Sometimes, there are some things you just can't make up. Take for example "National Cheese Purchase Sacrifice Day." Aside from other websites that are equally as baffled by its origin as we are, the mysterious National Cheese Purchase Sacrifice Day seemingly aims to do a combination of the following things: relieve you of otherwise much-needed monies, rid your home of furry vermin, and continue the proliferation of ridiculous "holidays" that keep the greeting card industry zipping along at a racecar's pace.
Well, we here at Clean Plate Charlie seldom shy away from food trends, and in the interest of trying to enjoy this "holiday," we put in some R&D into today's blog. The basic rule for this food holiday is that you buy yourself a cheese and sacrifice it to a mousetrap. This is kind of morbid, and we wonder why the PETA people haven't launched a campaign against it.
Oh well, before we share our findings, we'd sure be a bunch of dicks if we didn't ask you to first consider volunteering and/or donating to Feeding South Florida and Hands On Broward before spending your dosh and wasting a perfectly good bit of food. It certainly is the right thing to do. Plus if you do have mice in your home, use peanut butter in your trap. It works better than cheese.
I'm a cheese lover. I love cheese so much I'll never go vegan. The only cheese I will not eat is cottage cheese, namely because the misnamed product belongs in the baby-vomit category and not under dairy. Sorry. It's the truth whether you like it or not. For this food holiday, we chose three cheeses: one Welsh semisoft and two American blues. We paired all of these cheeses with International Passport Specialties Everything Flatbread, some caper berries, and a very chilled, crispy California Chardonnay.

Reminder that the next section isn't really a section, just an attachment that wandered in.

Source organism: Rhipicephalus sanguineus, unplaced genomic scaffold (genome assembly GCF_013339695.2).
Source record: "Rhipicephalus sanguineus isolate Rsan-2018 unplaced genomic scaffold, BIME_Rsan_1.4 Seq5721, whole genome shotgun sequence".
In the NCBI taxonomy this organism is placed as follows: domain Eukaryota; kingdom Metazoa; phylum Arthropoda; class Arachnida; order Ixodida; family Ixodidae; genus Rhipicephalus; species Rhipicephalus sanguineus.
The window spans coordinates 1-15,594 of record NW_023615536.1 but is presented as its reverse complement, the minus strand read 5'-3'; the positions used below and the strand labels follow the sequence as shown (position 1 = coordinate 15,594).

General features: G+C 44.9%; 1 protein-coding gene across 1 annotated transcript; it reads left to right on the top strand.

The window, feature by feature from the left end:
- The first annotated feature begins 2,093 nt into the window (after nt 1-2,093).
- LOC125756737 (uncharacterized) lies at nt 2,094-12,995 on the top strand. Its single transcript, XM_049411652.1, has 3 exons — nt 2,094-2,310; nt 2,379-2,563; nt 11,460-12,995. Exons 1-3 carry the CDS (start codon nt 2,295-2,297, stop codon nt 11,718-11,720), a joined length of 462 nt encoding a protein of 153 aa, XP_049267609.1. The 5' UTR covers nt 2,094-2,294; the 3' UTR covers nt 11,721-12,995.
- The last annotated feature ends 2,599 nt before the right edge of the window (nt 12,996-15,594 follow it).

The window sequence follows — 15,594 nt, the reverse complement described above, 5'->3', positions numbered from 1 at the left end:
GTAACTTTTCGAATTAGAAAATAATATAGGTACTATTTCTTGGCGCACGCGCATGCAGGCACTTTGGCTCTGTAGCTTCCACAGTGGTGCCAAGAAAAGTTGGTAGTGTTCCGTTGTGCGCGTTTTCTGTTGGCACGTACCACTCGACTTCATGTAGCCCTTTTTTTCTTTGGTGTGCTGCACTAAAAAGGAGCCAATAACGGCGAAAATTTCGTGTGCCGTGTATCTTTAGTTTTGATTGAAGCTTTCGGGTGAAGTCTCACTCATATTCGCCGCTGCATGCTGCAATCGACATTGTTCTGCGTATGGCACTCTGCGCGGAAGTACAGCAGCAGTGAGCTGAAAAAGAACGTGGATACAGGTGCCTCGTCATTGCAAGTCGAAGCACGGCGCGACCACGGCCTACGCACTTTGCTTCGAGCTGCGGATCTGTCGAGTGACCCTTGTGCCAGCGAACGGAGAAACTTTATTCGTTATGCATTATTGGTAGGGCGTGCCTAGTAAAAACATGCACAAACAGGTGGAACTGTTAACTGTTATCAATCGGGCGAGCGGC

From the United Kingdom, we tried the Red Dragon cheese. It is a Y Fenni Welsh cheese made in the cheddar style with ale and mustard seeds. Coated in a bright-red wax casing, this cheese was slightly softer than cheddar and benefited greatly from the vibrant snap of the spicy mustard seeds. It's currently available at your local Whole Foods and retails for $16.99 a pound.
The first American blue that we tried was Emmi Roth's Moody Blue. This Wisconsin blue was brittle under our touch and had good, deep veins that went from dark green to off-gray. The flavor was rich and not-too-strong in the nose with a warming touch of smokiness reminiscent of smoked Gouda. Also available at Whole Foods and currently retailing at $15.99 a pound, our cheapest sacrifice in this session.
Rounding out this trio of cheeses was Rogue Creamery's Caveman Blue. This little devil is going to replace any of the Danish blue varieties on my board at home once my raise here at CPC kicks in. Deliciously heady without imposing, this cheese is soft on the way down and leaves a good orbit of aromas and tastes in the throat like the thick tail of a primed Cabernet. Maybe it won't be replacing other blues on my table that soon, since that raise is mostly a figment of my imagination and this baby retails for $29.99 a pound.
All three cheeses were delicious in their own right and a pleasure to consume. Go ahead and try them out, abstain from wasting them on a mousetrap, and contact the fine folks we linked above. Just because this food holiday has a ridiculous connotation doesn't mean we can't use it for some good in our communities.